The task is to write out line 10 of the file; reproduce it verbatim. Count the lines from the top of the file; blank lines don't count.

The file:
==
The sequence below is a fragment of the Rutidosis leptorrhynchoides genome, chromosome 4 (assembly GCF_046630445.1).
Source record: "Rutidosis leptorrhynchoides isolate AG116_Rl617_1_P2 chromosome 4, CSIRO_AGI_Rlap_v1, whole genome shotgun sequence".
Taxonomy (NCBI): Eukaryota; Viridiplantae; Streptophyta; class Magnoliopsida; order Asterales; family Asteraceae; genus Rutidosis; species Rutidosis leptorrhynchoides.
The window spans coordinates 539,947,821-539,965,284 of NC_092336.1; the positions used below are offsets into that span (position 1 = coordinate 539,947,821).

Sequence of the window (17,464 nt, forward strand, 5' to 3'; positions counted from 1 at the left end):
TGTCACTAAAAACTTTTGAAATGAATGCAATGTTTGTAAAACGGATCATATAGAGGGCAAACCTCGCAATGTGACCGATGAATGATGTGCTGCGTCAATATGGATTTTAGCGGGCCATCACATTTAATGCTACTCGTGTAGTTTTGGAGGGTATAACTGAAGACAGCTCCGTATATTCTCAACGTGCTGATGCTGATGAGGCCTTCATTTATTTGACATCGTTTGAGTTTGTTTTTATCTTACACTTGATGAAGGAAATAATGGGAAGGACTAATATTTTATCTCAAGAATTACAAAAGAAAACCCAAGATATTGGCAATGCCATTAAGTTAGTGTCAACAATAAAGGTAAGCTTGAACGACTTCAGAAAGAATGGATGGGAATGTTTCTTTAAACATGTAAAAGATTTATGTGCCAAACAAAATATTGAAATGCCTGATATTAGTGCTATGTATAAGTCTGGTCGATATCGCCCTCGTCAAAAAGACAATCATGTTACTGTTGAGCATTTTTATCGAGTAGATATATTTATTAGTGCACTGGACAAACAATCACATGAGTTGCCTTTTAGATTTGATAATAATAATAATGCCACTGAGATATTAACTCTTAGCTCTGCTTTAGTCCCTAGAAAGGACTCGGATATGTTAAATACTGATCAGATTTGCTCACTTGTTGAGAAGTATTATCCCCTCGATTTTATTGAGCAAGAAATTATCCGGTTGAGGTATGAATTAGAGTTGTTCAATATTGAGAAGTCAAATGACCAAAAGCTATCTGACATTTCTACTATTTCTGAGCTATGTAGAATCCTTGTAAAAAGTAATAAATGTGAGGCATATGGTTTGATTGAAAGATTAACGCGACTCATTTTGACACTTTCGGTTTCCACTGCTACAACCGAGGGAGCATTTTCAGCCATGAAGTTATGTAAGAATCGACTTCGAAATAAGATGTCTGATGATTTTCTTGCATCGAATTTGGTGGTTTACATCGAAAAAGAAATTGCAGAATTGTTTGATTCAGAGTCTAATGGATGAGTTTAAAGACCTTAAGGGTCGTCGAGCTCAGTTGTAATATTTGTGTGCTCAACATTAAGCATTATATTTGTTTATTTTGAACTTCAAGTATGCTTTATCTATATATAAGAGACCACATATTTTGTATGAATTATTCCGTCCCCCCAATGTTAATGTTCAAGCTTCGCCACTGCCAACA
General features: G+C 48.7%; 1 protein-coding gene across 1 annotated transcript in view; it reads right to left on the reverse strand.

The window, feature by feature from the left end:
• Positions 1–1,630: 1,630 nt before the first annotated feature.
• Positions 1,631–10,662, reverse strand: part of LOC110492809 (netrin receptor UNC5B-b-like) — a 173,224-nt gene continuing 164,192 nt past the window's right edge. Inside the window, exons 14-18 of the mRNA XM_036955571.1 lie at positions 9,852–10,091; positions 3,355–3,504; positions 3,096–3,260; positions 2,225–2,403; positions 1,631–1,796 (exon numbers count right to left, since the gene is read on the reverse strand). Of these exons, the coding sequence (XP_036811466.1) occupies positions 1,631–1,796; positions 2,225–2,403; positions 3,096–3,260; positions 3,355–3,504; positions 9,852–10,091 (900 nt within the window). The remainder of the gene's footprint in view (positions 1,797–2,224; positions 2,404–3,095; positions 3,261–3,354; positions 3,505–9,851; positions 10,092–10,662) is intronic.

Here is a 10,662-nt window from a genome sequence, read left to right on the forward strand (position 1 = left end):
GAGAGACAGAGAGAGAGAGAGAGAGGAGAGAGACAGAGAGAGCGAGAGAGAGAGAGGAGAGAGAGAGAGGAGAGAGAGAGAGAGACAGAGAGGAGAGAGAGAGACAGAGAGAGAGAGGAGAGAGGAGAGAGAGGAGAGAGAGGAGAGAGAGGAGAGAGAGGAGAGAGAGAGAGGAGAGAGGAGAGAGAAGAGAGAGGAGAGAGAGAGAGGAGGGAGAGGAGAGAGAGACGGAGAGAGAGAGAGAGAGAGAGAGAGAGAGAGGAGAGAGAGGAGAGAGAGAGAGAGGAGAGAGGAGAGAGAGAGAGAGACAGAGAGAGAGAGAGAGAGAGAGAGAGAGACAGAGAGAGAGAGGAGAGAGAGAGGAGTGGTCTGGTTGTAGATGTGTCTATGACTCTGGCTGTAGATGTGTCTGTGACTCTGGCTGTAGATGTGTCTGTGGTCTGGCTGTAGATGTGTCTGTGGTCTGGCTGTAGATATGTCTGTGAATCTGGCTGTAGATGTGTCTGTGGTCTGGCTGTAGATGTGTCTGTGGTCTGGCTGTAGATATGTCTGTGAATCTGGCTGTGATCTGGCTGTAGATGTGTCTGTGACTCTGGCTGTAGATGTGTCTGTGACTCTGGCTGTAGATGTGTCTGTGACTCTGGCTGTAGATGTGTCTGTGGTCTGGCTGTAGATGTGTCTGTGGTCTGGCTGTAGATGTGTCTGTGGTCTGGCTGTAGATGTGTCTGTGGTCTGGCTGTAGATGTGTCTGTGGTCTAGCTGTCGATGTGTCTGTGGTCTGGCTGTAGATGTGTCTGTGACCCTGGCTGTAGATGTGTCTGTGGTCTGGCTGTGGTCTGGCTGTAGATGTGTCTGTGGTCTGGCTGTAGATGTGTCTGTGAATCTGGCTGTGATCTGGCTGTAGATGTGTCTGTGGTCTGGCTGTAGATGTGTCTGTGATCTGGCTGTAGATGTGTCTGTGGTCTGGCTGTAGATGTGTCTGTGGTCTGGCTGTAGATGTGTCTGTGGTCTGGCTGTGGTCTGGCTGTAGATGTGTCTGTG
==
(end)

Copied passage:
• Positions 1,631–10,662, reverse strand: part of LOC110492809 (netrin receptor UNC5B-b-like) — a 173,224-nt gene continuing 164,192 nt past the window's right edge. Inside the window, exons 14-18 of the mRNA XM_036955571.1 lie at positions 9,852–10,091; positions 3,355–3,504; positions 3,096–3,260; positions 2,225–2,403; positions 1,631–1,796 (exon numbers count right to left, since the gene is read on the reverse strand). Of these exons, the coding sequence (XP_036811466.1) occupies positions 1,631–1,796; positions 2,225–2,403; positions 3,096–3,260; positions 3,355–3,504; positions 9,852–10,091 (900 nt within the window). The remainder of the gene's footprint in view (positions 1,797–2,224; positions 2,404–3,095; positions 3,261–3,354; positions 3,505–9,851; positions 10,092–10,662) is intronic.